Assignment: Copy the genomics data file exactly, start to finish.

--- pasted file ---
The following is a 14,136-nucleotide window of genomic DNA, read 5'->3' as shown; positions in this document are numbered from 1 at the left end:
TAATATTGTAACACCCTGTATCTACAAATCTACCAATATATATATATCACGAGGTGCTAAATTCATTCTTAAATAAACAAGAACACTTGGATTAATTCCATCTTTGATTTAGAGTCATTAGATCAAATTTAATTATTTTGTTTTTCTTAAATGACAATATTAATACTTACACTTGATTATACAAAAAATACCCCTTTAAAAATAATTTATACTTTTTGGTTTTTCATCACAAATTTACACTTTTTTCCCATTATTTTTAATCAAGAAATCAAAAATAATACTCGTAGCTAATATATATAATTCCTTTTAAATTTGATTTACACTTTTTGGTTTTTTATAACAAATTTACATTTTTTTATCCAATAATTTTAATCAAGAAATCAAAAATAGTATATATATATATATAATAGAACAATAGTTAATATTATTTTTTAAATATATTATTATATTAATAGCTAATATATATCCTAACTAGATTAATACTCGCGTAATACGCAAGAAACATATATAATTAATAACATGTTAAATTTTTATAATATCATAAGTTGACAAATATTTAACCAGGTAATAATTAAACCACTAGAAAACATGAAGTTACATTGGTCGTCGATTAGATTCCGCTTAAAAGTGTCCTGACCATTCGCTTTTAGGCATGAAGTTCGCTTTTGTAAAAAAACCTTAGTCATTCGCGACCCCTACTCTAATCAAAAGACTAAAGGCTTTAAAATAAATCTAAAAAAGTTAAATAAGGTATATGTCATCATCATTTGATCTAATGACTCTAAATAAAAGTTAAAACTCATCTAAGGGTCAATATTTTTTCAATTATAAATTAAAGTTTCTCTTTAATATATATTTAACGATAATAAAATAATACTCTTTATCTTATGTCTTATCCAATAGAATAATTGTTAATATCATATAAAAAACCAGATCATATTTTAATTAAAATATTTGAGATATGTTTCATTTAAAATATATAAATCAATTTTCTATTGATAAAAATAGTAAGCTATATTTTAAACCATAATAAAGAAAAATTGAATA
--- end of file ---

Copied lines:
The following is a 14,136-nucleotide window of genomic DNA, read 5'->3' as shown; positions in this document are numbered from 1 at the left end:
TAATATTGTAACACCCTGTATCTACAAATCTACCAATATATATATATCACGAGGTGCTAAATTCATTCTTAAATAAACAAGAACACTTGGATTAATTCCATCTTTGATTTAGAGTCATTAGATCAAATTTAATTATTTTGTTTTTCTTAAATGACAATATTAATACTTACACTTGATTATACAAAAAATACCCCTTTAAAAATAATTTATACTTTTTGGTTTTTCATCACAAATTTACACTTTTTTCCCATTATTTTTAATCAAGAAATCAAAAATAATACTCGTAGCTAATATATATAATTCCTTTTAAATTTGATTTACACTTTTTGGTTTTTTATAACAAATTTACATTTTTTTATCCAATAATTTTAATCAAGAAATCAAAAATAGTATATATATATATATAATAGAACAATAGTTAATATTATTTTTTAAATATATTATTATATTAATAGCTAATATATATCCTAACTAGATTAATACTCGCGTAATACGCAAGAAACATATATAATTAATAACATGTTAAATTTTTATAATATCATAAGTTGACAAATATTTAACCAGGTAATAATTAAACCACTAGAAAACATGAAGTTACATTGGTCGTCGATTAGATTCCGCTTAAAAGTGTCCTGACCATTCGCTTTTAGGCATGAAGTTCGCTTTTGTAAAAAAACCTTAGTCATTCGCGACCCCTACTCTAATCAAAAGACTAAAGGCTTTAAAATAAATCTAAAAAAGTTAAATAAGGTATATGTCATCATCATTTGATCTAATGACTCTAAATAAAAGTTAAAACTCATCTAAGGGTCAATATTTTTTCAATTATAAATTAAAGTTTCTCTTTAATATATATTTAACGATAATAAAATAATACTCTTTATCTTATGTCTTATCCAATAGAATAATTGTTAATATCATATAAAAAACCAGATCATATTTTAATTAAAATATTTGAGATATGTTTCATTTAAAATATATAAATCAATTTTCTATTGATAAAAATAGTAAGCTATATTTTAAACCATAATAAAGAAAAATTGAATA